Saturday, April 22, 2006

Pockets of disciplinarity

As I continue my reading and research on audience, I have noticed the way that disciplines are often unaware of each other. And not only are they unaware of each other, they are decidedly unwilling to become aware of each other (in some cases). I've always thought of composition and rhetoric as a discipline that has always taken other disciplines into account--cognitive psychology, education, to name a few. It seems, though, that as comp/rhet becomes more established, it has drawn from other disciplines even less. Even worse, is the complete ignorance other disciplines have of comp/rhet. For example, I can read an article from computer science on blogging and audience that I find perfectly interesting, but which is not situated at all within an academic understanding of audience. For that reason, perhaps, comp/rhet folks will ignore that article. And yet, it offers an interesting quantitative and qualitative analysis of bloggers and their audiences which might be useful to us in thinking about approaching blogging as a pedagogical tool.

There are good reasons, of course, for these disciplinary distinctions. As a discipline grows, it's difficult enough to remain well read in one's own discipline, much less with other disciplines that may overlap with one's own. There are also the inevitable misunderstandings and misinterpretations of another discipline when one is not studied in that discipline. I've seen this happen in reading comp/rhet articles that have attempted to incorporate research from disciplines I happen to have more than a passing familiarity with because I'm married to a researcher in Artificial Intelligence whose also deeply interested in cognition and learning. For example, I read an article that attempted to incorporate emergence into their work and I dismissed it because they relied on a single researcher in that field from 20 years ago. I happen to be familiar with many other researchers from more recent years. I've also seen, in my participation in an emergence research group which consists of researchers from economics, literature, biology, social work, computer science, history, and other areas, people misinterpret and misunderstand each other's disciplines.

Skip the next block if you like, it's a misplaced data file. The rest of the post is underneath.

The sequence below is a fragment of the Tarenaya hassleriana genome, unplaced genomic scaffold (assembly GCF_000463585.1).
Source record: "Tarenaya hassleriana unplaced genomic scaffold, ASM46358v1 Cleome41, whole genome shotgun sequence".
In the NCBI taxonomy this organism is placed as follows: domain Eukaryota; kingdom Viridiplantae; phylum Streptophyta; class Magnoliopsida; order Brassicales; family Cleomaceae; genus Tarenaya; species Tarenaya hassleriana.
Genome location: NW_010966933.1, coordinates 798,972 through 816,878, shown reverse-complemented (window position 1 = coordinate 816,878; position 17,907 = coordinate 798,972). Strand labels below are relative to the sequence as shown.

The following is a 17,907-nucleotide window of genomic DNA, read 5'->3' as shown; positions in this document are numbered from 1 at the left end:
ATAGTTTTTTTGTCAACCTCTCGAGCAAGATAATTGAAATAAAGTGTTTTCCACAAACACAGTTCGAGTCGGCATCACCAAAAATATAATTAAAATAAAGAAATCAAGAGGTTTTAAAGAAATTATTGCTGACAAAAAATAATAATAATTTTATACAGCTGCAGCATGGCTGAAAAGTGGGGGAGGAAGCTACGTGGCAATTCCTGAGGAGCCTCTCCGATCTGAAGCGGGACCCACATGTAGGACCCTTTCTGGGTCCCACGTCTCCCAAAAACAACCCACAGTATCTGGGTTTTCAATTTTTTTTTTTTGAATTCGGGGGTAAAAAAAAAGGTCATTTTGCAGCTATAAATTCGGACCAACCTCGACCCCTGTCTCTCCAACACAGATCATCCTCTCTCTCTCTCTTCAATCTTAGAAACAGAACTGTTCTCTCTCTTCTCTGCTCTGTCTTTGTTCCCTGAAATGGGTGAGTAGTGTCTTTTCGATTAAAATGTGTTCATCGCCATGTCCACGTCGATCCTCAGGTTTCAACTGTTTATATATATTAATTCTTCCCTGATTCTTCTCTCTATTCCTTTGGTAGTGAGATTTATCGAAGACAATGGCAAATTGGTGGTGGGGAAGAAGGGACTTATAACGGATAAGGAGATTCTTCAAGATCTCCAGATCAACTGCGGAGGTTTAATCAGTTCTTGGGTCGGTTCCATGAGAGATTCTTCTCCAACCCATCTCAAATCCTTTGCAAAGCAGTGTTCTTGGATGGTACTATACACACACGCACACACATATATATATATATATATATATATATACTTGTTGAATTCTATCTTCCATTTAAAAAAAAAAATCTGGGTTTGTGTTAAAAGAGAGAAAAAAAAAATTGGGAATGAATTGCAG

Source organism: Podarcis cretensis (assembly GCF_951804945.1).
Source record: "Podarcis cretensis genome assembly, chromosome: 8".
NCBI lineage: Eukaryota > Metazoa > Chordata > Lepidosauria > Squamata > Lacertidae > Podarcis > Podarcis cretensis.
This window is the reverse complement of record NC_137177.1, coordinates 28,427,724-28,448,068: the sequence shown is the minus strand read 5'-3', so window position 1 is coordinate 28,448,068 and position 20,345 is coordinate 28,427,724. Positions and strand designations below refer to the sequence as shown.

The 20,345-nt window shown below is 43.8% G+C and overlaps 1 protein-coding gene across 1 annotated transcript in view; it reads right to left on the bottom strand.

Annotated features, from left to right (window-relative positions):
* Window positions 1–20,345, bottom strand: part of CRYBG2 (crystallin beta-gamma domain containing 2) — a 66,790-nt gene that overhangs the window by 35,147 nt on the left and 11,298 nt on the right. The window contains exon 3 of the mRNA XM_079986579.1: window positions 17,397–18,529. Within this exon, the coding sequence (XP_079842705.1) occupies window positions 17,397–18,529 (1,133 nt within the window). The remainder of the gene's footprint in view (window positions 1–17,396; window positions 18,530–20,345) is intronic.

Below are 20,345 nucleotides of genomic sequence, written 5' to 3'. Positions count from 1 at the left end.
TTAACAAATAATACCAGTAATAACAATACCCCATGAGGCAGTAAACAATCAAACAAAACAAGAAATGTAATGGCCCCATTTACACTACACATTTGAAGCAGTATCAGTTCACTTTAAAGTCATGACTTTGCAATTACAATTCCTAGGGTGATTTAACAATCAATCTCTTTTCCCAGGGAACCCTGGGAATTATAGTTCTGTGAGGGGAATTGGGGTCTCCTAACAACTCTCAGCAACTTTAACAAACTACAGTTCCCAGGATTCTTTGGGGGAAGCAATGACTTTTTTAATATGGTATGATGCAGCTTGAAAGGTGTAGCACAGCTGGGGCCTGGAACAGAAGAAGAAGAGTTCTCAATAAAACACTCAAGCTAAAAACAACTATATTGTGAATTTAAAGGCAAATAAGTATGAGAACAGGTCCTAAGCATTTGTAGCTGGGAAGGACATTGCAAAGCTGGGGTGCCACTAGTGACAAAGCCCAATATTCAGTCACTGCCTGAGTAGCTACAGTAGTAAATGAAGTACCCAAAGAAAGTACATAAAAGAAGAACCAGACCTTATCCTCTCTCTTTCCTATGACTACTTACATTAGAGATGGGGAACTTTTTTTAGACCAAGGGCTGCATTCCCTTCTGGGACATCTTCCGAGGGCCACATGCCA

These misunderstandings and gaps and deliberate ignorance of other disciplines seem to be a direct call for multidisciplinary work. True multidisciplinary work. I think I'm attempting to accomplish that somewhat, except that I'm aware that comp/rhet is the lens through which I'm viewing educational technology and network theory, etc. Or is it the other way around! It's far more interesting to be thinking in these ways, though I'm finding myself having to be constantly vigilant for those missteps that might cause someone from the other side of the fence to dismiss my work.

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